Pros: Powerful bass, good resolution, good value for money, nice fit, excellent sealing
Cons: Lack of mid-tones, sound stage too small (in your head sound), some users have issues with cable weldings
First, we must remember the price point. In Denmark, they compete with the likes of Beyer Dynamic MMX-101ie, Sony XBA-2, Creative Aurvana 3, AKG K-350 etc...
Accessories supplied in the box:
The earbuds are all of a pretty good quality, and they make a really good sealing, which can be hard to come by. The transporting case is nice too.
Clearly V-shaped, but it's not like the mids are without detail. Indeed, resolution is very good even for the mids, but the signature is very minded to the broader population, which means that unplugged, choir-works, jazz and classical, will sound too fullfilling. Fx. Palestrina's Pope Marcellus Mass sounds like there's some instruments playing, instead of just voices.
I'm listing the SE215's sound stage as a negative, but truth to be told, you'll have a hard time finding anything significant better in this price range - especially if they have to be mainstream and generally easily available. One of the benefits of the Shure SE215, is that you may find a local shop from where you can buy them. Many of the top performers in this price range, can only be ordered from Asian countries, and troubles with customs may arise. Back to the sound stage; it's kind of "in your head", but it could be worse. It's not in any way can-like, but it's hard to place instruments and singers in unplugged music.
Bass is very solid with a solid thumb. It's not fast and it could be tighter, but the resolution is pretty ok, especially given the price. They're bass-happy though, so for those of you that wants pump, but are unsatisfied with Beats/Dr. Dre, these SE215 will be a perfect alternative - as they're delivering the powerful bass you want, but with more clarity and way better overall tonal response.
This is where I find SE215 lacking. Midtones are too far gone; they're there of course, but I prefer a more midtone-forward approach. The resolution is pretty good though; the midtones are just not loud enough. Transition from bass to midtones is pretty fluent, which is good. To put it another way; most songs with prominent singers, will sound like the lead singer is standing in between the band, rather than a step in front of them.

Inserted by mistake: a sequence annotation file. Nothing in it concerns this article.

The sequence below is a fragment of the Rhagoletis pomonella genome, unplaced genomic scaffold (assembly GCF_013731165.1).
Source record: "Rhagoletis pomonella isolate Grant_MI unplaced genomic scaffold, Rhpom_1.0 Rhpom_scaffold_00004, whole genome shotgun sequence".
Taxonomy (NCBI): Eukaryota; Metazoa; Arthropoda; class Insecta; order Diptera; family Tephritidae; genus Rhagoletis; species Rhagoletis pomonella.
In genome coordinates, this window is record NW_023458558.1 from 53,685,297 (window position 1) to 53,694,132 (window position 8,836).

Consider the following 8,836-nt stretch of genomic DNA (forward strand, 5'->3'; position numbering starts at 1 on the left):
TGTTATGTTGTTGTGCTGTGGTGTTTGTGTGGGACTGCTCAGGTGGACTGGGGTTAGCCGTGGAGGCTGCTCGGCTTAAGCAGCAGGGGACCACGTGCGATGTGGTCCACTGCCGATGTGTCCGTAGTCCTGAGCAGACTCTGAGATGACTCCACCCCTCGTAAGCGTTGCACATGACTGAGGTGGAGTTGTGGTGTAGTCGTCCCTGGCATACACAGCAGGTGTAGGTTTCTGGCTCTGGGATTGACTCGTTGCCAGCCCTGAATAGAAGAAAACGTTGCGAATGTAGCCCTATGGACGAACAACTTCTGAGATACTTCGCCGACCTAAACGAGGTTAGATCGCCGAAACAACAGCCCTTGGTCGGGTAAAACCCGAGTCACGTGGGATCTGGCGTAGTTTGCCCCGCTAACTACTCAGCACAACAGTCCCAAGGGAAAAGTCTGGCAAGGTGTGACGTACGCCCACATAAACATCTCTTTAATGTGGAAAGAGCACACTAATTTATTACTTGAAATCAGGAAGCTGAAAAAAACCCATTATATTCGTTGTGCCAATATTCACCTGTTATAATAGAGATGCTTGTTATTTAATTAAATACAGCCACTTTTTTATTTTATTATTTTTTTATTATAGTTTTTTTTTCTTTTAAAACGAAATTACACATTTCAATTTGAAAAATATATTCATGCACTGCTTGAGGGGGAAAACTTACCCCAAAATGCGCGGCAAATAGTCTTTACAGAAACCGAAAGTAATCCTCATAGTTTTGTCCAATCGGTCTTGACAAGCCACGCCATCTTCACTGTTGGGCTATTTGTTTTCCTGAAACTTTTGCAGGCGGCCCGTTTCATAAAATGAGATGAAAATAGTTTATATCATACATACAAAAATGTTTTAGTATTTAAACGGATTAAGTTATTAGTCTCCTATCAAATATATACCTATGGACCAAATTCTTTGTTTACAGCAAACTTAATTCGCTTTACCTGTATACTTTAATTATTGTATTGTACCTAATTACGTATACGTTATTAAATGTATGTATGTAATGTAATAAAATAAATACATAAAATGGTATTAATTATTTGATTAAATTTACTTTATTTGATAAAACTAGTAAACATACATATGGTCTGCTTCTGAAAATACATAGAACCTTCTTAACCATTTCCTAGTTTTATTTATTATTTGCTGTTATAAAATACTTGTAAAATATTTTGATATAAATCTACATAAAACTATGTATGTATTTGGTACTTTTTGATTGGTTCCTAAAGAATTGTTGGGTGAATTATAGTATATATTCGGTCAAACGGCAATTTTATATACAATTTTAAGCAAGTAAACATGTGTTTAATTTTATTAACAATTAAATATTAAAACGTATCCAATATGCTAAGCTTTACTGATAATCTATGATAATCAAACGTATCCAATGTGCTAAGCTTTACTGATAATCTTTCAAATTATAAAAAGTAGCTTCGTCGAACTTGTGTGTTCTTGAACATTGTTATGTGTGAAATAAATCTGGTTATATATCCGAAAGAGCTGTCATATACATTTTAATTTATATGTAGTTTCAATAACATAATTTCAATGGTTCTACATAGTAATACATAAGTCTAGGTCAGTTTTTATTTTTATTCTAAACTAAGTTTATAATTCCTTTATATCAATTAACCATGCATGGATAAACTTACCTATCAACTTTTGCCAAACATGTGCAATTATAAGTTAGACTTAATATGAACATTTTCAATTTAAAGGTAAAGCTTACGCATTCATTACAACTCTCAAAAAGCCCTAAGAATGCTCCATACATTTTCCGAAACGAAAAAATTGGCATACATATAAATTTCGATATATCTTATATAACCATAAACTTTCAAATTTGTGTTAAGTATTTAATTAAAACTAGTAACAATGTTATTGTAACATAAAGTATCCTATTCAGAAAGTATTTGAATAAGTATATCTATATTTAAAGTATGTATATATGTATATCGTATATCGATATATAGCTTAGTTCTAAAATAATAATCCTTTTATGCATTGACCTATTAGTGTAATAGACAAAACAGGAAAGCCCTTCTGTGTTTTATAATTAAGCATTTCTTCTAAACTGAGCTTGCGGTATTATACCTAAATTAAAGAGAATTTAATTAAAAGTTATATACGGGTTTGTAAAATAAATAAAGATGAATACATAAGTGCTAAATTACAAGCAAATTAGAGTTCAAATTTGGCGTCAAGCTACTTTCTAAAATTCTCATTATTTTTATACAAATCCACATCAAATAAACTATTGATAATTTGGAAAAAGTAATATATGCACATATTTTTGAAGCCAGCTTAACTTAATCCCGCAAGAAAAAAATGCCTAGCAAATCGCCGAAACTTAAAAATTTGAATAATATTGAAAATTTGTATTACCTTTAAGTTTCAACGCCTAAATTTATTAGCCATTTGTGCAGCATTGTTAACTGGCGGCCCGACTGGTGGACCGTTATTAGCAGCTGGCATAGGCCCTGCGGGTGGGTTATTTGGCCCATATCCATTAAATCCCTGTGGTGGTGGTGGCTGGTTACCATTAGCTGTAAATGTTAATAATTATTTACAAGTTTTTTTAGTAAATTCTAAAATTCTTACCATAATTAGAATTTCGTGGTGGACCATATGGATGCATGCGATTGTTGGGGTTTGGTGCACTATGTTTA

The trebles have a peak in the lower treble end, and they sound detailed with a little sparkle. Not much, just a little. More sparkle could've been nice - I'd have preferred that, and more airy feel created by the trebles would definitely also have been preferred.
So, the SE215's are of course not perfect. That'd be too much to demand, given it's price tag. Are they best in class? No, that'd be to stretch it a bit, but they're certainly among the top tiers in this class, and way above average. If you're unlucky to get a pair with faulty cables, the cables can be changed quite easily - but I didn't have any issues.
The sound quality is sure to delight people who're used to Beats Audio, Sennheiser at USD 100 or lower, and the like. If you come from midend over-the-ear headphones, you'll be happy to know that bass and lower midtones can pump well without sacrificing too much resolution, but if you're used to highend products, you'll probably feel that the SE215s are too much "in your head", with a general lack of mids and a lack of airy feel.
If you're willing to pay a bit more, I heavily recommend Sony MDR-EX600 as a mainstream and easy-to-get in-ear alternative; it has all the benefits from these SE215's, but they give you that nice LARGE sound stage, and more mids - for only few dollars more.
But if these matches the upper limits of your budget, I can easily recommend them. Even more so if you usually use your mobile phone or another kind of portable player, and you primarily listen to techno, dance, rock/heavy and less dynamic and song-centered styles.